Linked by Eugenia Loli on Sat 9th Dec 2006 23:03 UTC
Ubuntu, Kubuntu, Xubuntu According to Google Trends, but also according to Distrowatch, our own statistics here at OSNews and overall sense of the industry during 2006, Ubuntu has a big leap in mind share ahead of its competition (please note that we don't dare to say "market share", although we are pretty confident that it's the most used Linux desktop out there today). The second Fedora has a very small edge ahead of SuSe (while in US is a clear second), while Debian is following fourth. Mandrake+Mandriva (add both names on Google Trends and then sum the results) is clearly way below the previous four distros, but a clear 5th nonetheless. Last year Ubuntu was only a bit ahead of the other distros worldwide, but 2006 seems to have skyrocketed the distribution in the people's minds and computers.
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iangibson
Member since:
2005-09-25

That's why I wrote that "OpenSUSE has been catching up with Ubuntu for some time now." If you change the data span you get the following results:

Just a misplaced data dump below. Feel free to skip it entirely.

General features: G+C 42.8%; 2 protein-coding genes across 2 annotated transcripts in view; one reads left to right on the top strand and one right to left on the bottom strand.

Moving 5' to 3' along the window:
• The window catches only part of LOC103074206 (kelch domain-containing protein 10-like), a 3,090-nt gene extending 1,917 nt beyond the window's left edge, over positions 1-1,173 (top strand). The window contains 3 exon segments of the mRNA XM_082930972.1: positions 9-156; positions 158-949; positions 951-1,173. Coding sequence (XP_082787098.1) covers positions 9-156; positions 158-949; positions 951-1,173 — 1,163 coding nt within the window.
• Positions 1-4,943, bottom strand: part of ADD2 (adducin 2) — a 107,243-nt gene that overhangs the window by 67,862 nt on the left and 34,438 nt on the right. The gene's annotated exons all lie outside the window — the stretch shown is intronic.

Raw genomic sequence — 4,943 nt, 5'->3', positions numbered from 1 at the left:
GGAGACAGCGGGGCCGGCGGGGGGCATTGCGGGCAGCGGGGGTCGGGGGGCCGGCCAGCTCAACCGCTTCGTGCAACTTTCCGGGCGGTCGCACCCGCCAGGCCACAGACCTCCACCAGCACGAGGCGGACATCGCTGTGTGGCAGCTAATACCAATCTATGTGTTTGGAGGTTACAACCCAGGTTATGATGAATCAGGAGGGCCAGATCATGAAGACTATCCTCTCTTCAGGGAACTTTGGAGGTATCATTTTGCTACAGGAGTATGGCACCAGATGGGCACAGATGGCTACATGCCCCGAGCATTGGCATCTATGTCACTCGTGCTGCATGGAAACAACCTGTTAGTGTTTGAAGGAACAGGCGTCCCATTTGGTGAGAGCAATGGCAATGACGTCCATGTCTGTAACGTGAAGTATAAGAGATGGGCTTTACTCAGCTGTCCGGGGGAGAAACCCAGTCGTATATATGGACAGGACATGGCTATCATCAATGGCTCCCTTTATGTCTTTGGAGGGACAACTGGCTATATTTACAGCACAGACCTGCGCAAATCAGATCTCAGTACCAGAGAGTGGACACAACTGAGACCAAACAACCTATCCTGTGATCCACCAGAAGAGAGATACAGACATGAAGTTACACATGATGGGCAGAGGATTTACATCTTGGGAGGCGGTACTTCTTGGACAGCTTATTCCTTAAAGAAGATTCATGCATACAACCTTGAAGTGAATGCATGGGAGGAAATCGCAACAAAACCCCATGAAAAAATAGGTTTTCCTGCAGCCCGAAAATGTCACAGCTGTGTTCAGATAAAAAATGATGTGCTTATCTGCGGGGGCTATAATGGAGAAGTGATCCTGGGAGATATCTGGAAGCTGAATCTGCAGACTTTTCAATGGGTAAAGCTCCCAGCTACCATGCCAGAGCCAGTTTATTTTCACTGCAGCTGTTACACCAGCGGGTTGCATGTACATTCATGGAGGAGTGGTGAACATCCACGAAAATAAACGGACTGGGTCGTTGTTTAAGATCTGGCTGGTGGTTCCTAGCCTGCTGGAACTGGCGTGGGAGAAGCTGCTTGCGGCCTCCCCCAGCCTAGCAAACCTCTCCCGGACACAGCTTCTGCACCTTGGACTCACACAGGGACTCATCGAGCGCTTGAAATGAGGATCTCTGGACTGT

Last 12 months -- Ubuntu 2646, OpenSUSE 1972
Last 6 months -- Ubuntu 2469, OpenSUSE 2007
Last 3 months -- Ubuntu 2550, OpenSUSE 2360
Last 30 days -- Ubuntu 2293, OpenSUSE 2292
Last 7 days -- Ubuntu 2467, OpenSUSE 3375

Do you notice any trend here?


As the previous poster said, of course it looks like a trend - 10.2 was just released a few days ago and is thus on the front page of distrowatch. This causes it to get hundreds more hits per day at present than it typically does (exactly the same thing happens when there is a new release of any distro). These extra hits are incorporated into all the different time spans that distrowatch records, but obviously they will have the biggest effect on the the shorter time spans.

Additionally, over the last few weeks development releases have been appearing on the front page, which also sends the hit count up on the shorter time spans.

Thus, if anything, it's surprising that SUSE's figures are actually lower over the last month than the last 3 months. This is presumably fallout from the Novell-MS deal.

So, I agree with the title of your original post.

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